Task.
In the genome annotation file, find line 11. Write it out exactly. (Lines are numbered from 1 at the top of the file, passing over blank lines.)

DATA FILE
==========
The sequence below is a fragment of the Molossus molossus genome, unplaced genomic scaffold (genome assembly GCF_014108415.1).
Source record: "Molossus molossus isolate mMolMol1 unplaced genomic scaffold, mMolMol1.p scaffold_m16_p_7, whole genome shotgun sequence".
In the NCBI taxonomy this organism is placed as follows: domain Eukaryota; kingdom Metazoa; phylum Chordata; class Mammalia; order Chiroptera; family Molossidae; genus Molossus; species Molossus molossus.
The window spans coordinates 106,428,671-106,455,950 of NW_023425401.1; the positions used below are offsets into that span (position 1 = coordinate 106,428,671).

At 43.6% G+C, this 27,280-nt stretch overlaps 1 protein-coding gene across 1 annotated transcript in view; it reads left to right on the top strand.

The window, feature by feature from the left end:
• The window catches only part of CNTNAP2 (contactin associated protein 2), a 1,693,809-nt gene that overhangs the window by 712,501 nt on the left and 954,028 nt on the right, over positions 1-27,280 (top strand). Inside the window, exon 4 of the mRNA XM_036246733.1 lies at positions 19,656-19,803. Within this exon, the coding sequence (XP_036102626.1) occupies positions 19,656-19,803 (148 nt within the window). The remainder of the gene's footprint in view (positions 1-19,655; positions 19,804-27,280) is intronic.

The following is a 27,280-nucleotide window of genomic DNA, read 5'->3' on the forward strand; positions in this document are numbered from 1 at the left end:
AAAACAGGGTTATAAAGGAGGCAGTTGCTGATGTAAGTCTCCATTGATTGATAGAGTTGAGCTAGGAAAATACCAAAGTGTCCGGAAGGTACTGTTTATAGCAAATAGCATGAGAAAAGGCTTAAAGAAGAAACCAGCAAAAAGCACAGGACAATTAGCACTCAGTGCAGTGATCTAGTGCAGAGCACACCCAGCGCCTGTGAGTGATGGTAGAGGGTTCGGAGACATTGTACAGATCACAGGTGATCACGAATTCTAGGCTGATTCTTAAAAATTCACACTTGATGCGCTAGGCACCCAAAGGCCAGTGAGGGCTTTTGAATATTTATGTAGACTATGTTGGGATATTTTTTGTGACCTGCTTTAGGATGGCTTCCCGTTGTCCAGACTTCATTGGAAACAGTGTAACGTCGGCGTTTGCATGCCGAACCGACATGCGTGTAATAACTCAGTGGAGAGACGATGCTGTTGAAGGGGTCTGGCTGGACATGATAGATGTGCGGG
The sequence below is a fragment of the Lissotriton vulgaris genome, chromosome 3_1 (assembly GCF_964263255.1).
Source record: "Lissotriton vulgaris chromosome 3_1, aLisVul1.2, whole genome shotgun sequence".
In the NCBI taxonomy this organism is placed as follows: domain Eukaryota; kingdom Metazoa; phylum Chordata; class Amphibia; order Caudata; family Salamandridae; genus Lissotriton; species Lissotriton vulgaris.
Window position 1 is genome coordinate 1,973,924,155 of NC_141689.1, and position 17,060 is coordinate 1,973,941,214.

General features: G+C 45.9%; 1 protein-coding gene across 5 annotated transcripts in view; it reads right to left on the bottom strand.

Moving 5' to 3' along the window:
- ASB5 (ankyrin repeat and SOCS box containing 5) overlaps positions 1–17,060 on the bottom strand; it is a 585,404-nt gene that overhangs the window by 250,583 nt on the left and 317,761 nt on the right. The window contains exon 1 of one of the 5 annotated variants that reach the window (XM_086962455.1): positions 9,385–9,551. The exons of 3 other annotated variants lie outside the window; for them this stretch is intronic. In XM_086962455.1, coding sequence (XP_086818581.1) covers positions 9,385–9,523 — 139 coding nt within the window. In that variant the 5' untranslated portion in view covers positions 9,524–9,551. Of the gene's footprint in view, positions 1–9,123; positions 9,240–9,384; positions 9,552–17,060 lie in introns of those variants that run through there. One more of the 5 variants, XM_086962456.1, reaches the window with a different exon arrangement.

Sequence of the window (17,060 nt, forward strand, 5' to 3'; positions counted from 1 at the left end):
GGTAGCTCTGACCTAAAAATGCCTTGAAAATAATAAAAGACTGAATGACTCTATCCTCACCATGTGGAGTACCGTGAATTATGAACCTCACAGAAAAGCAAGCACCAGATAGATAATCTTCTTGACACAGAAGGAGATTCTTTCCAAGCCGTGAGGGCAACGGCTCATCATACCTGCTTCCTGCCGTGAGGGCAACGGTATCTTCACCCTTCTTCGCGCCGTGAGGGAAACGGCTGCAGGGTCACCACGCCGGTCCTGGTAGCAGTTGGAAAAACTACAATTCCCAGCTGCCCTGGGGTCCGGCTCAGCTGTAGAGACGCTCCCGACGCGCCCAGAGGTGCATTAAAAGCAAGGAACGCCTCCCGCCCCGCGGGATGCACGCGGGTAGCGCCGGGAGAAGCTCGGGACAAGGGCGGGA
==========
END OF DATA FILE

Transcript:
Source record: "Lissotriton vulgaris chromosome 3_1, aLisVul1.2, whole genome shotgun sequence".